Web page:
tue 23/07/2024

CD: Ringo Starr - Give More Love | reviews, news & interviews

CD: Ringo Starr - Give More Love

CD: Ringo Starr - Give More Love

The former Beatles drummer just about gets by with a lot of help from his friends

Banksy revealed at last

The one-time drummer of the Beatles is all about peace and love. Even when he takes to YouTube to tell his fans to stop writing to him, he does so with peace and love. All you need, it would appear, is love. And peace. But mainly love – and more of it, if at all possible. 

For his 19th studio album, Ringo Starr's original intention had been to make a country album in Nashville. Judging by “So Wrong For So Long” and “Don’t Pass Me By” – the only country numbers here – everyone dodged a bullet when he decided to invite a few mates round for a knees-up instead. 

Of course, being a former Beatle means "a few mates" translates as Paul McCartney, Peter Frampton, Van Dyke Parks, Dave Stewart and Joe Walsh, and while the results are uneven, who can really be that sniffy about a fella having fun with friends? 

OK, so some of it is just bad; the aforementioned forays into country and the dreadful cod-reggae plod “King of the Kingdom” are songs that I need never have heard. Some of it is simply boring; the dull motorway drift of “We’re on the Road Again” is second-rate Status Quo with a welded-on guitar part so out of place it’s like seeing Jacob Rees-Mogg in Nando’s. It also seems an oddly route-one track to get Paul McCartney to play bass on. Some of it is utterly unfathomable; the title track, for example, sounds like someone’s taken random bars from the Beatles’ back catalogue and lobbed them at a tape recorder. It may as well have been called “Fuck It, That’ll Do”.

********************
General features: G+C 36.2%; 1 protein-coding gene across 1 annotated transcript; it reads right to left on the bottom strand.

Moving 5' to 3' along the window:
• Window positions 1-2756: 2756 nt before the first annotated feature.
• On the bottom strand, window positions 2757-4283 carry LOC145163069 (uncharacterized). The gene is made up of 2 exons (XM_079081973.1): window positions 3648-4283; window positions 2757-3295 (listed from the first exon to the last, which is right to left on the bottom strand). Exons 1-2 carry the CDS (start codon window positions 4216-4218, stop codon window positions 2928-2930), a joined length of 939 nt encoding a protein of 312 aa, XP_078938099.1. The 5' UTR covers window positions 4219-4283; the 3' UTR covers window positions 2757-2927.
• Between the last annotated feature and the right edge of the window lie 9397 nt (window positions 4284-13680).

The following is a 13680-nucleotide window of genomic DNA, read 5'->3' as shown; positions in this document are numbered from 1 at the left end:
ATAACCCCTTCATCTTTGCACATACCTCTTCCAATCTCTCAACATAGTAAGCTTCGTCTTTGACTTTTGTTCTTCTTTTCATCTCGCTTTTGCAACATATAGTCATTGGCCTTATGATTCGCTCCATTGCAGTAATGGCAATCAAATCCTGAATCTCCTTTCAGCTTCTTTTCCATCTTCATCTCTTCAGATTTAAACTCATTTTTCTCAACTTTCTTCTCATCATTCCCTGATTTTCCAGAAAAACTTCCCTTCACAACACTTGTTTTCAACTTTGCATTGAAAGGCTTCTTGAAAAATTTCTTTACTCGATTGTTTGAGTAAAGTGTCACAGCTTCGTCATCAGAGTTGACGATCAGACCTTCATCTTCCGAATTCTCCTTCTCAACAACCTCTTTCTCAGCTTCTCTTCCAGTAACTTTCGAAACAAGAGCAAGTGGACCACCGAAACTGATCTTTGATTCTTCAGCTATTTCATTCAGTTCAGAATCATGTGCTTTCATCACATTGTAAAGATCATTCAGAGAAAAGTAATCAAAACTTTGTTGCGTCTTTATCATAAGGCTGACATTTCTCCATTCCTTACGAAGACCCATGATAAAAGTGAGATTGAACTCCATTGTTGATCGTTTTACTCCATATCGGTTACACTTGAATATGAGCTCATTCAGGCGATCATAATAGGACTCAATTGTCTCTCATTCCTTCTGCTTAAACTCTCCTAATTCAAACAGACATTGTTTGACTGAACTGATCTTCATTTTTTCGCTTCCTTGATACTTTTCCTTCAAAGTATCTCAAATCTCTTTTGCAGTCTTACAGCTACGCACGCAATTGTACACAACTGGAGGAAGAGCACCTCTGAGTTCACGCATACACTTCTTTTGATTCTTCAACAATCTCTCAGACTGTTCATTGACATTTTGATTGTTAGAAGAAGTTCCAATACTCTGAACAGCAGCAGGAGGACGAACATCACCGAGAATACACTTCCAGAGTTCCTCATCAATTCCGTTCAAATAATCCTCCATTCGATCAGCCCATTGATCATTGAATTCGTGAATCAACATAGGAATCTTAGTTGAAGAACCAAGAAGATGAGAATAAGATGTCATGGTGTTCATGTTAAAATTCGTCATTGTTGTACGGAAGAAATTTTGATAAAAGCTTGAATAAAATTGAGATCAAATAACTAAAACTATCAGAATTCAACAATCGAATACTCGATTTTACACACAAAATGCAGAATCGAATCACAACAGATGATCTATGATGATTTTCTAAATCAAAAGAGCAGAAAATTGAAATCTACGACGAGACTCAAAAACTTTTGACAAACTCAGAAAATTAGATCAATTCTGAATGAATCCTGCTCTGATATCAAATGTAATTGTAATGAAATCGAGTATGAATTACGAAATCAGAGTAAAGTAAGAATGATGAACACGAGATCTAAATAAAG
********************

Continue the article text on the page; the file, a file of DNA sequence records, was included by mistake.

However, some of it sounds really quite good. “Laughable”, co-written with Peter Frampton, boasts a convincing groove and feels well-tailored to suit the requirements of Ringo’s unremarkable pipes. The simple stomp of “Speed of Sound” is pleasingly unfussy, and the same approach serves the bluesy swing of “Electricity” very well, although the effect is somewhat undermined by Ringo’s “say what you see” approach to storytelling. 

“Back Off Boogaloo”, meanwhile, is a gem. Salvaged from a 1971 tape Ringo recorded after a night with Marc Bolan, it’s a riotous stomp that comes in at just under three minutes and spends every second of that time doing absolutely everything right. The punches may not land often enough on Give More Love, but when they do, you feel them. 


The punches may not land often enough on 'Give More Love', but when they do, you feel them


Editor Rating: 
Average: 3 (1 vote)

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